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What I am looking for some of the best software examples of how installation and upgrading is performed. This could be from M$, Open Source, anything. E.g.: User experience, release compatibility, UI, click once installation, the whole spectrum of installing software.

Also is there any specific mistakes that are easy to make, that would have a huge negative impact on installation/upgrading a product.

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See also… which has a lot of people that admin corporate installs mentioning specific mistakes and negative items with installers. This SuperUser question also goes into the pros and cons of insatallers vs xcopy type "installs"… – GAThrawn Sep 22 '09 at 12:52
up vote 5 down vote accepted

It doesn't get much easier than "apt-get install <package>" -- it'll work out what other packages are needed from your entire gamut of repositories, let you know what it's going to change, tell you if it can't proceed for some reason, all the important stuff. It might not be "pretty", but by gum it's superbly functional, and as long as you don't go and force it to do something it says is a bad idea (or install severely broken packages), it's really, really difficult to break the system.

It also centralizes update services. When a new version of any program is available from your gamut of repositories, it detects this and will offer to upgrade your software. No need for vendors to duplicate upgrade services over and over again, flooding a system tray with Java updaters, Flash updaters, Acrobat updaters, Quicktime updaters, eclipse updaters, etc. It's better to have one high profile and well reviewed tool to handle this than leave it up to each software provider to perform the complicated process of updating their program.

Finally, the apt design supports a flexible set of transport protocols. If you desire a new system to acquire packages and updates you're free to implement the handler without throwing away existing functionality. I've seen people implement torrent transports for packages, to offload mirroring costs to a cloud of users, for example.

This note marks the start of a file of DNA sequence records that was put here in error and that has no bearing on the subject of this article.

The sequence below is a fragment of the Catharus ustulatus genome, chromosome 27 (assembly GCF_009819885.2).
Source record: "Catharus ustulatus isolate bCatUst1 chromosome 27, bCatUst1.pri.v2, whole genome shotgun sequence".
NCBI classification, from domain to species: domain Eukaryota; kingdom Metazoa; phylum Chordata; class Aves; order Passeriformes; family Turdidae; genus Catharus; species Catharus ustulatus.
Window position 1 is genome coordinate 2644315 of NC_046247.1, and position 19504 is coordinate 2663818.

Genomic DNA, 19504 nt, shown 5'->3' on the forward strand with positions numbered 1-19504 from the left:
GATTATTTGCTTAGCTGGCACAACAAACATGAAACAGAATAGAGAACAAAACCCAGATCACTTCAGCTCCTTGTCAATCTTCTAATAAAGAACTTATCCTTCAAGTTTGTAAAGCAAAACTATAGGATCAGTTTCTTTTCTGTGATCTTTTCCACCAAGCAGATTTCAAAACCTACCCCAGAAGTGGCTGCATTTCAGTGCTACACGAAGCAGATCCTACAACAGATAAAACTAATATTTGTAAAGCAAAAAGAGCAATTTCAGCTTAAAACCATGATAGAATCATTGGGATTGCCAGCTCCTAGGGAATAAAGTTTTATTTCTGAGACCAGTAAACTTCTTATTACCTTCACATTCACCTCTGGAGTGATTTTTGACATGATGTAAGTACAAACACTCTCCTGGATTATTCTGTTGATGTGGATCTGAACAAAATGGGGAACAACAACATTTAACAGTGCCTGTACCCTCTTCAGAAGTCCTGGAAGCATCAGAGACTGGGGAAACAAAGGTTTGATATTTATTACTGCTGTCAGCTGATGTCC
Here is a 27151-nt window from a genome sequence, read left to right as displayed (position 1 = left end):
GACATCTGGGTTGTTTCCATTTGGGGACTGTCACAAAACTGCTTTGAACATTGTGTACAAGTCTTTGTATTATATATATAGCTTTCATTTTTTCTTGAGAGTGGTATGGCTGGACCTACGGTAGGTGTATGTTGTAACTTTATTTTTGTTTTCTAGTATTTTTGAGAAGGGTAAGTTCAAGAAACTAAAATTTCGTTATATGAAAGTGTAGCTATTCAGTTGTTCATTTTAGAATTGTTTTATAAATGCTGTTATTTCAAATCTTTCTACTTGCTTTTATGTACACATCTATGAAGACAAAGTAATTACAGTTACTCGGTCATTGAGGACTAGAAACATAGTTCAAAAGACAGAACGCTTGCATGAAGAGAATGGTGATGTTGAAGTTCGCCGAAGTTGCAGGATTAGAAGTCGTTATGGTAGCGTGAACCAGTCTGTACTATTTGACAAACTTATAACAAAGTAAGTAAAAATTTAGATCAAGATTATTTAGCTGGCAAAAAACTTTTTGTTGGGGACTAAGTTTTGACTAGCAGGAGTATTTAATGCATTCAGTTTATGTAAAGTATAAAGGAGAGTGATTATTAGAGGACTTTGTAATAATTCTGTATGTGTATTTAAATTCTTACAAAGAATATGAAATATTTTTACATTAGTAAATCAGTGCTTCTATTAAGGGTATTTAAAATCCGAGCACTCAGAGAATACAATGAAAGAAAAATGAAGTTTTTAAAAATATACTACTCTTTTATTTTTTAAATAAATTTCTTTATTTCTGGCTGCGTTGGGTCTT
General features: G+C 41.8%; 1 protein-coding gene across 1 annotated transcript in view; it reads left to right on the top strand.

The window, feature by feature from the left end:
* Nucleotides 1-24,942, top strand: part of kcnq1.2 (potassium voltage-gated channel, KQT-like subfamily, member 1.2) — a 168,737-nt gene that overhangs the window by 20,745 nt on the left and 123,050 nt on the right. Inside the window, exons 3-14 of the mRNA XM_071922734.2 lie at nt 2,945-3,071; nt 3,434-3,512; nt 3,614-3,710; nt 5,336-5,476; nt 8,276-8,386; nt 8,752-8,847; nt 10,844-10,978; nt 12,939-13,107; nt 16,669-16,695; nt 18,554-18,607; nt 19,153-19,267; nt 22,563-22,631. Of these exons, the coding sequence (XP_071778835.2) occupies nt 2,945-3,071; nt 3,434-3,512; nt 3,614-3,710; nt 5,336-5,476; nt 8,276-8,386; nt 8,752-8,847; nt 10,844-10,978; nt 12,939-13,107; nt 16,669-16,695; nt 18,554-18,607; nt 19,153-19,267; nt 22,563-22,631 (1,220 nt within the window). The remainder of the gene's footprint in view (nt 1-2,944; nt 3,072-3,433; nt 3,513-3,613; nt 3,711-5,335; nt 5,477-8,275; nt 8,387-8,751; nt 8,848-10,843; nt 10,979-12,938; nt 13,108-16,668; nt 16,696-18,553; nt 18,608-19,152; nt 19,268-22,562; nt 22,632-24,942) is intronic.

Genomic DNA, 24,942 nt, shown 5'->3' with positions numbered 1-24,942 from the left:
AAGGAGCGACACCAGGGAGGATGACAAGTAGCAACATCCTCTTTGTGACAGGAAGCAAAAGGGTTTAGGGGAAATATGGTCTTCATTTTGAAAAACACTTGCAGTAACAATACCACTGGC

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I read that as "superfly" the first two times through :) – warren Sep 22 '09 at 5:36
Also, it doesn't try to auto update, but provides you with tools to give you changelogs, and tell you when you need to update. – Cian Sep 22 '09 at 12:04
Technically, apt-get doesn't provide changelogs. That's handled by a separate system that I don't think Debian has adopted. Eventually I expect a replacement technology may come around, but it could require a change in the archive layout. – jldugger Oct 6 '09 at 20:09

Any installs of a product in Mac OS X that works "the Mac way" - open disk image, copy to Applications folder.

The self-contained '.app' process makes a lot of sense. It can lead to larger installs because of duplicated libraries, but removal is easy, too - drag application to Trash.

It also ensures that only the libraries it needs are used, since they're all contained in the '.app' structure.

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Duplicated libraries are horrendous from a security perspective... GDI exploits ring any bells? – womble Sep 22 '09 at 12:27
but updated libs break apps too often :-\ – warren Sep 22 '09 at 15:24

I like the Windows Installer format (MSI files) for features like install on first use, running from a networked location, self-repairing, customization via transforms, being able to integrate patches, being able to chain multiple installs together, integration with GPOs for network deployments, and so on. It's removal and rollback functionality seems pretty robust, although I'm certain that it's possibly to break it by doing something stupid.

Also a lot to be said for the Mac OS way.

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I can't think of any installer I would call the "best" but I've seen a lot of stuff that is real bad for one simple reason: The installer makes assumptions and doesn't allow for someone doing something a little differently. I can't think of specific examples right now but I'm sure we've all seen plenty of it.

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